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1012 Efficacy and Safety of P-Bcma-101 CAR-T Cells in Patients with Relapsed/Refractory (r/r) Multiple Myeloma (MM)

Program: Oral and Poster Abstracts
Type: Oral
Session: 653. Myeloma: Therapy, excluding Transplantation: Immunotherapy
Hematology Disease Topics & Pathways:
multiple myeloma, Adult, Biological, Diseases, Therapies, CAR-Ts, Biological Processes, gene therapy, Study Population, immunotherapy, Plasma Cell Disorders, Lymphoid Malignancies, Clinically relevant, immune mechanism, stem cells
Monday, December 3, 2018: 7:00 PM
Ballroom 20D (San Diego Convention Center)

Tara Gregory, MD1*, Adam D. Cohen, MD2, Caitlin L. Costello, MD3, Syed Abbas Ali, MD4, Jesus G. Berdeja, MD5, Eric M Ostertag, MD6*, Christopher Martin, PhD6*, Devon J Shedlock, PhD6*, Michelle Lynn Resler, BS7*, Matthew A. Spear, MD8, Robert Z. Orlowski, MD, PhD9 and Krina K. Patel, MD, MSc10

1Colorado Blood Cancer Institute, Denver, CO
2Abramson Cancer Center, University of Pennsylvania, Philadelphia, PA
3Division of Blood and Marrow Transplant, Moores Cancer Center, University of California, San Diego, La Jolla, CA
4Johns Hopkins University, Baltimore
5Sarah Cannon Research Institute, Nashville, TN
6Poseida Therapeutics, Inc., San Diego, CA
7Poseida Therapeutics, Inc., SAN DIEGO, CA
8Poseida Therapeutics, San Diego, CA
9Department of Lymphoma and Myeloma, MD Anderson Cancer Center, Houston, TX
10Department of Lymphoma and Myeloma, The University of Texas M.D. Anderson Cancer Center, Houston, TX

P-BCMA-101 is a novel chimeric antigen receptor (CAR)-T cell therapeutic targeting BCMA, which is highly expressed on MM cells. It is designed to increase efficacy while minimizing toxicity through reduced immunogenicity, lack of tonic signaling, a safety switch, and a product comprised predominantly of early memory T cells that are effectively all CAR-positive. Rather than using a traditional antibody-based binder, P-BCMA-101 utilizes an anti-BCMA Centyrin™ fused to a CD3ζ/4-1BB signaling domain. Centyrins are fully human and have high binding affinities, but are smaller, more stable and potentially less immunogenic. P-BCMA-101 is produced using the piggyBac™ (PB) DNA Modification System instead of a viral vector, and requires only plasmid DNA and mRNA. This eliminates the need for virus, is less costly, and produces a purified population of CAR+ cells with a preponderance of the favorable stem cell memory T phenotype (TSCM). The higher cargo capacity permits the incorporation of other genes, a safety switch that allows for rapid depletion of product in vivo if indicated by adverse events, and a selection gene that allows for enrichment of CAR+ cells. These features are predicted to result in a greater therapeutic index. Efficacy of P-BCMA-101 in NSG mice bearing aggressive human MM.1S and p53 -/- MM.1S MM was reported (Hermanson, AACR 2016). Whereas control animals died early, tumor burden was reduced to the limit of detection after P-BCMA-101 treatment, and recurrences were spontaneously re-controlled without re-administration of product.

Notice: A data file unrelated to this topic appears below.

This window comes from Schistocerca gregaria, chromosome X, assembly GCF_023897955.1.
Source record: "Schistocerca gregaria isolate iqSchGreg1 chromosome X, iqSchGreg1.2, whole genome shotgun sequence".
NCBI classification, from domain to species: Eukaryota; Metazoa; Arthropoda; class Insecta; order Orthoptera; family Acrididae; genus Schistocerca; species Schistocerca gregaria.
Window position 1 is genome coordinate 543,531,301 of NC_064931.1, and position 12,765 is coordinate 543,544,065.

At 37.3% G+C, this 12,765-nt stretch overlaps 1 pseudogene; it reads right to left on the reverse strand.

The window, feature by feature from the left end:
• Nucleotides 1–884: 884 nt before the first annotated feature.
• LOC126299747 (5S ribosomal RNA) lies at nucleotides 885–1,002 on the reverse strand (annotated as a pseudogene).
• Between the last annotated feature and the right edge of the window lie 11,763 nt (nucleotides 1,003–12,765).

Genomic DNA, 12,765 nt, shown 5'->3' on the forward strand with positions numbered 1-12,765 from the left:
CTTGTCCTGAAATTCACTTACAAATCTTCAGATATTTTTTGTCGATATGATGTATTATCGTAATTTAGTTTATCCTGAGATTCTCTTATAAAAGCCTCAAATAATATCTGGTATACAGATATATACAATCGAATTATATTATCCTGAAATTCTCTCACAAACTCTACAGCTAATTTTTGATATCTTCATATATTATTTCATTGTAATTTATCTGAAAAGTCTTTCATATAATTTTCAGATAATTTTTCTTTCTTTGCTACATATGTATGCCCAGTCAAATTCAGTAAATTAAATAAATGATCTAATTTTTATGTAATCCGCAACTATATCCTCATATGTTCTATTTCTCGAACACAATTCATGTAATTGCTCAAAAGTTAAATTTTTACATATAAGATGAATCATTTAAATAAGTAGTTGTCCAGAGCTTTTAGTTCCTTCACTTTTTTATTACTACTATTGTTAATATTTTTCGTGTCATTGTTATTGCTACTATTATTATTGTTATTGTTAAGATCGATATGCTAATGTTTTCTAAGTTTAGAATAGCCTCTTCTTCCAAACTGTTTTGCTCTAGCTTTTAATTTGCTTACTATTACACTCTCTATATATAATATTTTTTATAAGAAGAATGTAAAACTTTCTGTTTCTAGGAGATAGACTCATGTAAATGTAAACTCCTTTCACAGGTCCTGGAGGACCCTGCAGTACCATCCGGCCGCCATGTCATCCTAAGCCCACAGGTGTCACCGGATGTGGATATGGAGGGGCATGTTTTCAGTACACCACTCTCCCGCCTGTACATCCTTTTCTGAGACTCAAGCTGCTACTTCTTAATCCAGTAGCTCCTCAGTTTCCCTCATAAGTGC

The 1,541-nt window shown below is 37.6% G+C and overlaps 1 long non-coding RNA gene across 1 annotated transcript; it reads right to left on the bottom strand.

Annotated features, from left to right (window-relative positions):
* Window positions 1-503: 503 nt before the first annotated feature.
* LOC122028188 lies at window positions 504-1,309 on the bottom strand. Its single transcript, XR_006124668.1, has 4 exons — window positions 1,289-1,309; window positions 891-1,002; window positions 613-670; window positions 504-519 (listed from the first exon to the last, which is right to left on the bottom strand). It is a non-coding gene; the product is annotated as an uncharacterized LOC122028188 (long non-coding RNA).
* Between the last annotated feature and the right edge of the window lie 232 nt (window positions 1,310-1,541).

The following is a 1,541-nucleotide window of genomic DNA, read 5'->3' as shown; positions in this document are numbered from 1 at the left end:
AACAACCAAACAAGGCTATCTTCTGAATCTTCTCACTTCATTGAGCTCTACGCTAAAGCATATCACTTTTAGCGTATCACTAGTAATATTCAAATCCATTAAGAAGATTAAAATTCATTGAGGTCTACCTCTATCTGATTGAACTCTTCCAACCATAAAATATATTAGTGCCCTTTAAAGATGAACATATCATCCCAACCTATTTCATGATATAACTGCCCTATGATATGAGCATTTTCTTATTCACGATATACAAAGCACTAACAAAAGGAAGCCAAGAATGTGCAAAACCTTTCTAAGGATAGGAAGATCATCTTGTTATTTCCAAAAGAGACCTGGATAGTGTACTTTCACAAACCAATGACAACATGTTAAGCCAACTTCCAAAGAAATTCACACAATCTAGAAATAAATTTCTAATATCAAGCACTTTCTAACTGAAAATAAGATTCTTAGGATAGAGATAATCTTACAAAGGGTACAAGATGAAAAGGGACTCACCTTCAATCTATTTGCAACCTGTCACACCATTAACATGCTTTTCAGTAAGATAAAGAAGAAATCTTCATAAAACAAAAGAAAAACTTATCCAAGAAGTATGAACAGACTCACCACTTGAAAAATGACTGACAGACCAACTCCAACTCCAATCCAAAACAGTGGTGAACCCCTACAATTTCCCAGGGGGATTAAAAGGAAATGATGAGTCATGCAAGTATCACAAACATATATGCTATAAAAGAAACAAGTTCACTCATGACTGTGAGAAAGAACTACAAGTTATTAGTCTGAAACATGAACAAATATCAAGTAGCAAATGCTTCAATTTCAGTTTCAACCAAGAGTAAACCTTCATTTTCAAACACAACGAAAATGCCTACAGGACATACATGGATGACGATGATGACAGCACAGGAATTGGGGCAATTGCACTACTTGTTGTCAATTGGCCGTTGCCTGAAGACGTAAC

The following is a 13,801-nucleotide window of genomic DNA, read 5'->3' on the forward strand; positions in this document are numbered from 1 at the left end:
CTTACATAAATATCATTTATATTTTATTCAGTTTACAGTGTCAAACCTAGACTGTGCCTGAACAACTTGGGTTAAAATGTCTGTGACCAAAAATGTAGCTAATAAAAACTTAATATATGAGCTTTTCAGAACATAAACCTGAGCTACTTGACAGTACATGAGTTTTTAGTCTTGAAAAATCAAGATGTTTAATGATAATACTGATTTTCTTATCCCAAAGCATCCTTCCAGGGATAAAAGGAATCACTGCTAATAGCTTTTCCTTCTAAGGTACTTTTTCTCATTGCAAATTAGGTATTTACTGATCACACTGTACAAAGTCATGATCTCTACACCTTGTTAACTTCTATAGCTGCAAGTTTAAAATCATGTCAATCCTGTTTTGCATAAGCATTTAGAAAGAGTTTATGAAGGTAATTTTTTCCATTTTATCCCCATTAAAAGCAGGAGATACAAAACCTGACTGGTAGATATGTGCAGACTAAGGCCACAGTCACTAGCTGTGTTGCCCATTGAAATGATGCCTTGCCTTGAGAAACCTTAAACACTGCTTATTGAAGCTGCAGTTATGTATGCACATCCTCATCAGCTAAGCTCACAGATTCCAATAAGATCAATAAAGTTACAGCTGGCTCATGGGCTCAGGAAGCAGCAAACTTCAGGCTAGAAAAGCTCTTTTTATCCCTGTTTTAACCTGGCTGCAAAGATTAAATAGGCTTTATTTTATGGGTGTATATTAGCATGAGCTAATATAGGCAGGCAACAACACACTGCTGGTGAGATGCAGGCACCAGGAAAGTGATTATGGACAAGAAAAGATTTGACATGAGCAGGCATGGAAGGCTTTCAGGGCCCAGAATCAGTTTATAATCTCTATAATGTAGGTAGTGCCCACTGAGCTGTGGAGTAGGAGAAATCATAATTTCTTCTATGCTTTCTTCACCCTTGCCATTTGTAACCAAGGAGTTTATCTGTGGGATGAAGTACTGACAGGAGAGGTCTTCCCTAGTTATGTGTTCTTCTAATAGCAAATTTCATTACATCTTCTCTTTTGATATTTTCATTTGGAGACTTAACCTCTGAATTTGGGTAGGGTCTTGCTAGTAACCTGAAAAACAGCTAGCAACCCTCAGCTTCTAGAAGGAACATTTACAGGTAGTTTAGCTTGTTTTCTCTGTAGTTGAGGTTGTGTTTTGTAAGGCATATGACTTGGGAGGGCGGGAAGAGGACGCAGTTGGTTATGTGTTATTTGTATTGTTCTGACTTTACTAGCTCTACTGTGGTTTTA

A Phase 1, 3+3 dose escalation trial is being conducted in patients with r/r MM (≥ 3 prior lines, including a proteasome inhibitor and an IMiD, or double refractory) to assess the safety and efficacy of P-BCMA-101 (NCT03288493). No pre-specified level of BCMA expression was required. Patients are apheresed to harvest T cells, P-BCMA-101 is then manufactured and administered to patients as a single intravenous (IV) dose after a standard 3-day cyclophosphamide (300 mg/m2/day) / fludarabine (30 mg/m2/day) conditioning regimen.